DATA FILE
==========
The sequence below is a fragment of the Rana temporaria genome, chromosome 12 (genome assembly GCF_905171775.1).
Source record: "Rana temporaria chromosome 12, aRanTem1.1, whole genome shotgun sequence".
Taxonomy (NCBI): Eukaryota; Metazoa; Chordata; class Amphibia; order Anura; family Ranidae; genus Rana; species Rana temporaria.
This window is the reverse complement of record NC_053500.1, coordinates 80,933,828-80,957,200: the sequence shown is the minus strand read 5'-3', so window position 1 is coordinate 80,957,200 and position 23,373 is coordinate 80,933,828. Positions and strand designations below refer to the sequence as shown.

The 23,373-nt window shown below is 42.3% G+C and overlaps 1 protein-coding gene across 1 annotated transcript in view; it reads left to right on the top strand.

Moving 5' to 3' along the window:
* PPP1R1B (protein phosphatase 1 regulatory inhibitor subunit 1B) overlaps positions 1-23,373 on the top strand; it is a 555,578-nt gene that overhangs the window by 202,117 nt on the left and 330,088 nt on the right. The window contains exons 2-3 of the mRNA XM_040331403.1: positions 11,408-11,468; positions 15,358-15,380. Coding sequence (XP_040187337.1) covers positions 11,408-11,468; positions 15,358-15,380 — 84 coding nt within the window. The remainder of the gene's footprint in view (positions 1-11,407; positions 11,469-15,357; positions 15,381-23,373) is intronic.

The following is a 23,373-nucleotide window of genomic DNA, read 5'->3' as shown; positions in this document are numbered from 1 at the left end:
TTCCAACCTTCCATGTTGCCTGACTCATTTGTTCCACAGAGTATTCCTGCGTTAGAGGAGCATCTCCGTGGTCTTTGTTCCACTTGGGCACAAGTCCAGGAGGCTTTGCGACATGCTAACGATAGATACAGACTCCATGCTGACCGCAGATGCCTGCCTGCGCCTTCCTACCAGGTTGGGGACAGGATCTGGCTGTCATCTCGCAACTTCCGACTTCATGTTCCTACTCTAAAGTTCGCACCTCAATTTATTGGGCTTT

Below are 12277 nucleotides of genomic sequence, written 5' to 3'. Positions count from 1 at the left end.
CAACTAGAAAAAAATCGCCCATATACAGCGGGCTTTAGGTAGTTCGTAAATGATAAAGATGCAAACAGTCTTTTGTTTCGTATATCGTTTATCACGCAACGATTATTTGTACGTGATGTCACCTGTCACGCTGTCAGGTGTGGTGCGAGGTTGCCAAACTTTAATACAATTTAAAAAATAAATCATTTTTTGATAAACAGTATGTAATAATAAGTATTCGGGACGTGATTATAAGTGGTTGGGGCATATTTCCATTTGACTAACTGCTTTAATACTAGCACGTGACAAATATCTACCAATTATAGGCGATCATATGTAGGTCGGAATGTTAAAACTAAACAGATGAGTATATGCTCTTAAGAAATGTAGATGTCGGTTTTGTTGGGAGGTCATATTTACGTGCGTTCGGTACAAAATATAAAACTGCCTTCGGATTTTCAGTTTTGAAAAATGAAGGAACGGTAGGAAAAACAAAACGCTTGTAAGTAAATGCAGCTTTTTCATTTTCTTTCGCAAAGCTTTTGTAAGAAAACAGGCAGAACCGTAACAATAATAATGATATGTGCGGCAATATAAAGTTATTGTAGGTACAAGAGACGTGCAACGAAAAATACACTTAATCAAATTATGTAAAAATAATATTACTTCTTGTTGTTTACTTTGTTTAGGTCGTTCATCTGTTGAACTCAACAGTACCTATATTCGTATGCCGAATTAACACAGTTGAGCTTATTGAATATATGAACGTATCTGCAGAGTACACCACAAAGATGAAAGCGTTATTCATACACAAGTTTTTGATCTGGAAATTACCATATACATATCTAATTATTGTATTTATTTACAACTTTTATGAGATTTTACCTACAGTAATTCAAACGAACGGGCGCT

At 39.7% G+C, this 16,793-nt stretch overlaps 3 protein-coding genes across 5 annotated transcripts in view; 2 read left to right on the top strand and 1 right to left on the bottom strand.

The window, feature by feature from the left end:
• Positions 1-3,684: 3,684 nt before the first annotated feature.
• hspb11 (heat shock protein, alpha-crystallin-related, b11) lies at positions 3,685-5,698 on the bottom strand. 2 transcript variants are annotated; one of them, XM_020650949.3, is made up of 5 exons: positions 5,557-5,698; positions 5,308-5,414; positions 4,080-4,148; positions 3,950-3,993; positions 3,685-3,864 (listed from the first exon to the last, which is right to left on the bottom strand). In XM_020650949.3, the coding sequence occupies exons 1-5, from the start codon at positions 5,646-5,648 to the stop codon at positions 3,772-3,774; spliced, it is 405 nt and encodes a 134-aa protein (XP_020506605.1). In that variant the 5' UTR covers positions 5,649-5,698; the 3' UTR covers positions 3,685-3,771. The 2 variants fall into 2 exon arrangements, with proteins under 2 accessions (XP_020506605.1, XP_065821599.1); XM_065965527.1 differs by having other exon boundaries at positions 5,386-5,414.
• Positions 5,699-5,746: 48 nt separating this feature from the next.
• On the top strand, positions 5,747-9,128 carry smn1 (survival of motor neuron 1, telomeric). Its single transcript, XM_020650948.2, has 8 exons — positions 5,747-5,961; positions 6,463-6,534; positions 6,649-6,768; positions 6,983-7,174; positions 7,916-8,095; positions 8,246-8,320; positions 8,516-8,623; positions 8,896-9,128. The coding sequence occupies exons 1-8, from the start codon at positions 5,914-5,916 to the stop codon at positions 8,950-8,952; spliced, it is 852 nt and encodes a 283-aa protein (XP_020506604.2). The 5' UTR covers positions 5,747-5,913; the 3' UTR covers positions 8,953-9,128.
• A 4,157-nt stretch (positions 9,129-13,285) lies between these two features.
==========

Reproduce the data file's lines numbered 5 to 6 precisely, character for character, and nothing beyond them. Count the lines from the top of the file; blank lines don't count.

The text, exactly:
The 23,373-nt window shown below is 42.3% G+C and overlaps 1 protein-coding gene across 1 annotated transcript in view; it reads left to right on the top strand.

Moving 5' to 3' along the window: